What Is Endoscopic Spine Surgery?
Endoscopic spine surgery is a minimally invasive procedure that may help correct your spine issues and relieve your back pain. During this surgery, we use small tools, tiny incisions (cuts), and a camera called an endoscope to see your vertebrae and surgically correct your spine problems.
Why Choose University of Utah Health?
At U of U Health, our multidisciplinary spine team performs a high volume of minimally invasive spine surgeries each year, which ensures lower risks and more successful outcomes. We are the only spine surgeons who perform endoscopic spine surgery in Utah. Our highly trained spine specialists also teach this surgical technique to other surgeons across the globe.
Best Candidates for Minimally Invasive Spine Surgery
The best candidates for endoscopic spine surgery are those with simple structural spine issues such as spinal stenosis or a herniated disk. Endoscopic surgery is a good treatment option for people who are more likely to experience complications from more invasive spine procedures.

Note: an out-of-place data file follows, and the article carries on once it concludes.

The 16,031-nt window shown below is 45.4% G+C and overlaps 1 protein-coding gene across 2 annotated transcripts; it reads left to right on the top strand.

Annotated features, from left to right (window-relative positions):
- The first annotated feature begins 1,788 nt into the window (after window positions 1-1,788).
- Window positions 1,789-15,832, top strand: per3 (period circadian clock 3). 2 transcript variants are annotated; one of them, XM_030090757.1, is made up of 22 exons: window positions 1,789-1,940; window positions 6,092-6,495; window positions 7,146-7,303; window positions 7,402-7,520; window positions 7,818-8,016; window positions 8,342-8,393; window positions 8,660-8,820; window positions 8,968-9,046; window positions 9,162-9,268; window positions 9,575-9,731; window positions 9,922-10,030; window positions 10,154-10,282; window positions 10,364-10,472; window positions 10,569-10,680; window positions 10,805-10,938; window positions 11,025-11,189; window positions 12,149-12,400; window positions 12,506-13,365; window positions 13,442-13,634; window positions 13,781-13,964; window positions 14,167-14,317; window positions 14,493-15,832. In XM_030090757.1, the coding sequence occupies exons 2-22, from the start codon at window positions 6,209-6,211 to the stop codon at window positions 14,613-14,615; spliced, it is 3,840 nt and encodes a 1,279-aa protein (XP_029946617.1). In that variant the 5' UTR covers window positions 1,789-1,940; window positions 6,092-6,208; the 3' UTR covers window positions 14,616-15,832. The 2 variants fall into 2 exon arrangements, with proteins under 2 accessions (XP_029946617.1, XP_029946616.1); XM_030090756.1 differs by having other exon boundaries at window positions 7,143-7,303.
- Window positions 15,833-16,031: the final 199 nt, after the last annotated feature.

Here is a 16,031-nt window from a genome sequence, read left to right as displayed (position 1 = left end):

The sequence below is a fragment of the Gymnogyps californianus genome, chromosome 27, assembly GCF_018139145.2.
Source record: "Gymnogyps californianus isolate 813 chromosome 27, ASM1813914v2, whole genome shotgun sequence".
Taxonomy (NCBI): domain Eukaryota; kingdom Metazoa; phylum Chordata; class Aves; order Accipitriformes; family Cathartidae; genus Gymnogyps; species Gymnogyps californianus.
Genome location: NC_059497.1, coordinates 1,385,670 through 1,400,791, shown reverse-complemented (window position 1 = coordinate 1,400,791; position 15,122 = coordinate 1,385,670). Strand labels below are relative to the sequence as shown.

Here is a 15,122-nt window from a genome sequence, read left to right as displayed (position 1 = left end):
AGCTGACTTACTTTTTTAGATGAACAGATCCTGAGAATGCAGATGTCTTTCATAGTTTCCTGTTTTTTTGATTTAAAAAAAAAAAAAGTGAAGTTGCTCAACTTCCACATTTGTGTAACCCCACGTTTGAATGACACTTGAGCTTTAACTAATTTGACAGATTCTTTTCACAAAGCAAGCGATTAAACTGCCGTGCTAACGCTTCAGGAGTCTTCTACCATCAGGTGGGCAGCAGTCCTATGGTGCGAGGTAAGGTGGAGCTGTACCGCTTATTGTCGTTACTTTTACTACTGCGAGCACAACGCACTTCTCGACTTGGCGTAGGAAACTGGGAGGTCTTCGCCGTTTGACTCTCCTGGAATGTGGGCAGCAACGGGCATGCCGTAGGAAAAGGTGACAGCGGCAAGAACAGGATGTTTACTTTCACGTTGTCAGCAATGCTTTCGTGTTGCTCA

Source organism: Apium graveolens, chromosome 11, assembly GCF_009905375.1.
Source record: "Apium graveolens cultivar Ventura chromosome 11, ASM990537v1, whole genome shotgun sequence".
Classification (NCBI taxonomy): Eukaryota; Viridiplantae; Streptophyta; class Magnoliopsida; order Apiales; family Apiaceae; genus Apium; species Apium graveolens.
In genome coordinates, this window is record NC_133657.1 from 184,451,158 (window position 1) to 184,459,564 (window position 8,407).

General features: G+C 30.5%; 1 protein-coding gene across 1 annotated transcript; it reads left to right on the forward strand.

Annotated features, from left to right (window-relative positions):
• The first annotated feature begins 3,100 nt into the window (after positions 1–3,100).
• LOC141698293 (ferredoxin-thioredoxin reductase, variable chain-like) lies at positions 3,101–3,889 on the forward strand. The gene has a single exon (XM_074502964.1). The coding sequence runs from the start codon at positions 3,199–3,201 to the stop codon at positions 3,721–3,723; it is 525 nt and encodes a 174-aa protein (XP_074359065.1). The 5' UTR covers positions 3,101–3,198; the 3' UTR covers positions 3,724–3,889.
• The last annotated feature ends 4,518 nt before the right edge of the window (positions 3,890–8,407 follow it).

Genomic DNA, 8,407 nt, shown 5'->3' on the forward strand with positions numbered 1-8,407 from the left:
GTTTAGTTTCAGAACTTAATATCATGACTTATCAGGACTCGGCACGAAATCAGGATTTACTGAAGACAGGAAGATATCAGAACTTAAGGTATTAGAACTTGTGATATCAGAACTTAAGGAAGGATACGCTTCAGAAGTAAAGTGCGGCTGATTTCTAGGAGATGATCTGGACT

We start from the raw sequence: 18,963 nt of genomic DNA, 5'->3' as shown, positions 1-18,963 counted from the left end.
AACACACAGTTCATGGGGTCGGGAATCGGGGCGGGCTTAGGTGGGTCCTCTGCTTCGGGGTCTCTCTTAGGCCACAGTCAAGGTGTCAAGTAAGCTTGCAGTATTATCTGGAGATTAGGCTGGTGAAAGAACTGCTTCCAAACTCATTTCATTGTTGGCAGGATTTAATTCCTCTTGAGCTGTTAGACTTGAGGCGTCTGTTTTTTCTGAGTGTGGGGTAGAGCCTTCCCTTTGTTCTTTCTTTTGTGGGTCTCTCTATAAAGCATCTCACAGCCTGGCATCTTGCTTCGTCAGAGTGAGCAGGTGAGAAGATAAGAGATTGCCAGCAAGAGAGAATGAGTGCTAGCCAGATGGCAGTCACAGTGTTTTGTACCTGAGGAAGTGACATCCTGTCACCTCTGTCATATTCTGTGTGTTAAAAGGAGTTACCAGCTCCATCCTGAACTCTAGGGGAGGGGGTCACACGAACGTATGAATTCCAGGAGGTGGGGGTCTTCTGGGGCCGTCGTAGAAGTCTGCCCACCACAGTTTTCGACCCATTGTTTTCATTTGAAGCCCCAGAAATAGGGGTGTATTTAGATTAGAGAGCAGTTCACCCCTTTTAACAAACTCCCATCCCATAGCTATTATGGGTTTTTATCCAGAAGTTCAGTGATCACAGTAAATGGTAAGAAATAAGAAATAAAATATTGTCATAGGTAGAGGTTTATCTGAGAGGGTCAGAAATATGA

You may be at risk for complications from open spine surgery, if you:
- are over the age of 65.
- have a high BMI (body mass index).
- have an underlying health condition, such as a bleeding disorder or organ failure.
- have a higher risk of infection due to a weakened immune system.
Risks & Benefits of Minimally Invasive Spine Surgery
Due to its noninvasive nature, the benefits of endoscopic spine surgery include:
- less blood loss,
- less infection risk,
- shorter hospital stay,
- quicker recovery time, and
- less reliance on pain medication.
Complications from endoscopic spine surgery are rare. While less common, risks of endoscopic spine surgery are similar to those of more complex spinal procedures. They include:
- injury to the nerve root;
- leaking of spinal fluid, which may cause post-op headaches;
- blood clots;
- allergic reactions or complications from anesthesia; and
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What to Expect during Endoscopic Spine Surgery
How to Prepare
If you are scheduled for endoscopic spine surgery, our care team will guide you in preparing for the procedure. An anesthesiologist will ask you questions to evaluate the right amount of anesthesia you’ll need during surgery. Your spine surgeon may also order blood work or other preoperative tests depending on any underlying health conditions you may have. You may also need approval from your other providers before moving forward with endoscopic spine surgery.
To prepare for surgery, you will need to:
- maintain a healthy lifestyle and balanced diet.
- minimize the use of narcotics (painkillers).
- temporarily wean yourself off of blood thinners or blood pressure medication.
- avoid eating after midnight the day before surgery.
Endoscopic Spine Surgery Procedure